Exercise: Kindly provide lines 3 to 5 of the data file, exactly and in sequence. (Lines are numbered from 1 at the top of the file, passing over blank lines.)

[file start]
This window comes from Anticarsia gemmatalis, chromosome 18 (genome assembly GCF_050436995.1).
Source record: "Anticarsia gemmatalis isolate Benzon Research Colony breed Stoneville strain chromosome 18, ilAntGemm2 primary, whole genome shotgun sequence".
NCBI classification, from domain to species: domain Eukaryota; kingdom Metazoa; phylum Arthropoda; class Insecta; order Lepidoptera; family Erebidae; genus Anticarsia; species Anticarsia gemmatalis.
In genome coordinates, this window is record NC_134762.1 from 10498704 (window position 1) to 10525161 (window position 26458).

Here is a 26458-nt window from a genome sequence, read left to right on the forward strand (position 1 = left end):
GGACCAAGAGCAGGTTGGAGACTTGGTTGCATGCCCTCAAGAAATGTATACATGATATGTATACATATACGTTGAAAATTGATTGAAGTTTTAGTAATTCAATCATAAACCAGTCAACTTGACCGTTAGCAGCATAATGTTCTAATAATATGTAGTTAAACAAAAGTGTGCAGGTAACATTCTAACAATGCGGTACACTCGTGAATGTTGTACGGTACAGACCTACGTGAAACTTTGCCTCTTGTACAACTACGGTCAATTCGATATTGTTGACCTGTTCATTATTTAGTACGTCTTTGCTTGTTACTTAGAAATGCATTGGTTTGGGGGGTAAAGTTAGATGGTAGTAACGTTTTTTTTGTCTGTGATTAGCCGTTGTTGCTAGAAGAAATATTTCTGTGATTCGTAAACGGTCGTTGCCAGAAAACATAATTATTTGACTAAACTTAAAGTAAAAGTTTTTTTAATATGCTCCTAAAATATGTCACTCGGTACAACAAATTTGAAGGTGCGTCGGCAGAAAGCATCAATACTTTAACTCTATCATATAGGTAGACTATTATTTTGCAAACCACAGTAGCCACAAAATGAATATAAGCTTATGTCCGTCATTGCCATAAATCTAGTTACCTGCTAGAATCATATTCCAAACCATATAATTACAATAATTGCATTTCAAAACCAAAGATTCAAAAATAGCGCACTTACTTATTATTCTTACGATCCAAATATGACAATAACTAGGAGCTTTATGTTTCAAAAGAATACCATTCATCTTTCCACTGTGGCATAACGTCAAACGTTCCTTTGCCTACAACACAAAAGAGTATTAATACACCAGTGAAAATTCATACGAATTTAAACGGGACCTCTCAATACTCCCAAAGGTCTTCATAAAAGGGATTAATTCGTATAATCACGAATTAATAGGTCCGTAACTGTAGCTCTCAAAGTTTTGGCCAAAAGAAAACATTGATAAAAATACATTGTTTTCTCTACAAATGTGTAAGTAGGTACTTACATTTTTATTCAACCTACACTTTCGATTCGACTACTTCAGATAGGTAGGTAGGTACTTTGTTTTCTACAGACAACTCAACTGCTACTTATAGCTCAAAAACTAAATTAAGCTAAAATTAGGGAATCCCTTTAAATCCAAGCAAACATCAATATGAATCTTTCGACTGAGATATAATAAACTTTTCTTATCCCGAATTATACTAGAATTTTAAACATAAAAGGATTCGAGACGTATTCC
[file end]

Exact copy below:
NCBI classification, from domain to species: domain Eukaryota; kingdom Metazoa; phylum Arthropoda; class Insecta; order Lepidoptera; family Erebidae; genus Anticarsia; species Anticarsia gemmatalis.
In genome coordinates, this window is record NC_134762.1 from 10498704 (window position 1) to 10525161 (window position 26458).

Here is a 26458-nt window from a genome sequence, read left to right on the forward strand (position 1 = left end):